The best laid plans are sometimes best lain in. A 4:45 start crept thankfully to 6:15. Amelia put on coffee while we packed the car leaving for the Prom at a respectable 7:30ish. “Ish” was the world that day. We stopped just outside the Prom in the town of Foster and dug into some meat pies. Meat pies are, depending on your point of view, a good or a bad thing that we Americans did not inherit from our British heritage, and after watching Sweeny Todd this winter, I just do see them going off. However, for cheap, tasty and heart-clogging energy, a meat pie has no equal. Steak, bacon, and egg in a pie crust. It's called a "Ned Kelly" the famous armor-wearing bushranger (outlaw) of the these parts in the late nineteenth century. I also had a lamakin, another treat America should import. It's a square cake coved in a light layer of chocolate followed by a romp in shaved coconut. Forgive me, I digress into my hunger pants.
The Prom(ontory) is rather like a rough isosceles triangle attached to continental Australia by a slight isthmus. It would be, and from many sides appears like, you would imagine a picturesque, temperate, deserted island to look like. Among its square millage are mountains up to 1500ft, rolling hills, swamps, bays, bushland, temperate rain forest and miles and miles of white beach interrupted with shallow freshwater streams colored light brown from the Tea tree leaves that fall into them. It is a most Robinson Crusoesque experience to take your shoes off and hike barefoot through these beachy streams. Amelia was unfortunately sick and not up to the roughly 60 km of hiking over three days that was planned, and she stayed at the main campsites in Tidal River with its generous access to a range of day hikes and fine sandy beaches, one of which, Squeaky Beach, is named as such because your feet squeak on its evenly-shaped and sized grains of sand. The hike began on the beach next to this whose name escapes me. I quickly climbed the lower exposed granite bluffs of Mt. Oberon, the Proms' highest mountain. The climb increased steadily to a view of a rocky distant island reminiscent of Esperance. Two more sets of beaches and bluffs later, I passed some school children. I was somewhat put out that one of the little darlings had a radio, and, I felt for a second was missing the point. Then again, who was I to judge? It was nice to hear music when it comes my way. Would I have had a problem with it if he was making is own? Is bringing a radio different than bringing a book? Either way, I was not staying at their campground and moved on.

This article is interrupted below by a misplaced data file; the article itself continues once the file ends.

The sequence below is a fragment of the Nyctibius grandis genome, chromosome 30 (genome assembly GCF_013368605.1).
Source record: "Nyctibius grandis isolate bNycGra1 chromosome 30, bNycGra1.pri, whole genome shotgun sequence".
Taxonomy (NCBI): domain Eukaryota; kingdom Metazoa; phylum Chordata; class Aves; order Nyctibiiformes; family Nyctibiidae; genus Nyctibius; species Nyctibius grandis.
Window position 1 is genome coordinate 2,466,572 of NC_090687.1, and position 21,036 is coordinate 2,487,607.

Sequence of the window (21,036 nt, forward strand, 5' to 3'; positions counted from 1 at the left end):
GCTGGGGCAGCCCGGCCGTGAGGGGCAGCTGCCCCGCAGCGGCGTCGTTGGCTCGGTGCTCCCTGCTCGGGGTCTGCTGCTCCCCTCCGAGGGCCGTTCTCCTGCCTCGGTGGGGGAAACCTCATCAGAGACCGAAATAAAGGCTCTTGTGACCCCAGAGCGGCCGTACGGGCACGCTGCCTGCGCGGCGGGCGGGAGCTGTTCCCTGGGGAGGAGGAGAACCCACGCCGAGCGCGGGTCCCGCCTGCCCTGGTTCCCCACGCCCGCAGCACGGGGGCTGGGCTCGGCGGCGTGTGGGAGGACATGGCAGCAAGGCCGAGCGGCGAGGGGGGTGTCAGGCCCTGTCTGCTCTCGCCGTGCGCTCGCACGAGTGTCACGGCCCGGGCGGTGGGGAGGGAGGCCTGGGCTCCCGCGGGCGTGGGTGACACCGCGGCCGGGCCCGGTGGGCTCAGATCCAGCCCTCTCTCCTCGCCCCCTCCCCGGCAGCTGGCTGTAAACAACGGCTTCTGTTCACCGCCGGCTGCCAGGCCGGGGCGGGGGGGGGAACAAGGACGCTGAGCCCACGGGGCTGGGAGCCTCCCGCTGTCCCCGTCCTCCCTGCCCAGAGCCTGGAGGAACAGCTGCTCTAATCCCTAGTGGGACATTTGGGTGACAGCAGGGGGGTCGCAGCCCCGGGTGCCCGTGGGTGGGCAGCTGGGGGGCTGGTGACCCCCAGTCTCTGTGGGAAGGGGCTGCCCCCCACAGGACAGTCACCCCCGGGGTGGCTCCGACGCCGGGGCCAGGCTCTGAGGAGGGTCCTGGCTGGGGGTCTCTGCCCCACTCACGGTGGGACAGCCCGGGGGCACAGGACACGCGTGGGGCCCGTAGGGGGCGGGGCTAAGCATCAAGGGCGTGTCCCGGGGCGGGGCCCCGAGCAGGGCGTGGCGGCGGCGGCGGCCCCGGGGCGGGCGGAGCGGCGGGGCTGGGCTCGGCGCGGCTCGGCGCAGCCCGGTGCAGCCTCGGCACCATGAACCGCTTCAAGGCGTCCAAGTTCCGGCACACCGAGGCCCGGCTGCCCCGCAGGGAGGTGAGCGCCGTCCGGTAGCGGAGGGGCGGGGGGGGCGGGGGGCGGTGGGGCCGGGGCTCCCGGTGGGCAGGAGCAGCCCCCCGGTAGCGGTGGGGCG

I scared two wallabies - shorter and stumpier cousins of kangaroos. They taste the same (not these particular two). The first jumped from the road and watched me with suspicious curiosity as I took pictures and tried to speak to in it what can be best described as an unintentional Mickey Mouse voice. I don't know why I and others feel the need to talk to animals in strange voices. The second wallaby crashed through the trees down a steep incline. I heard his gravity-enhanced scamper for nearly ten seconds.
I am at the Roaring Meg campsite. Just me and a couple from Melbourne who were very excited when I told them there was a loo on the other side of the campsite where we were staying. The Meg, roaring as it were, seemed to be an overstatement. However, the trees atop the ridges in this protected valley do whisper loudly as the wind blows by. In my valley for the night the air is calm. A possum comes to look at me reminding me to store my food properly. A mosquito lands on my shirt. I slap him and am surprised by the amazing amount of gore (probably mine) that stains my shirt. Bedtime.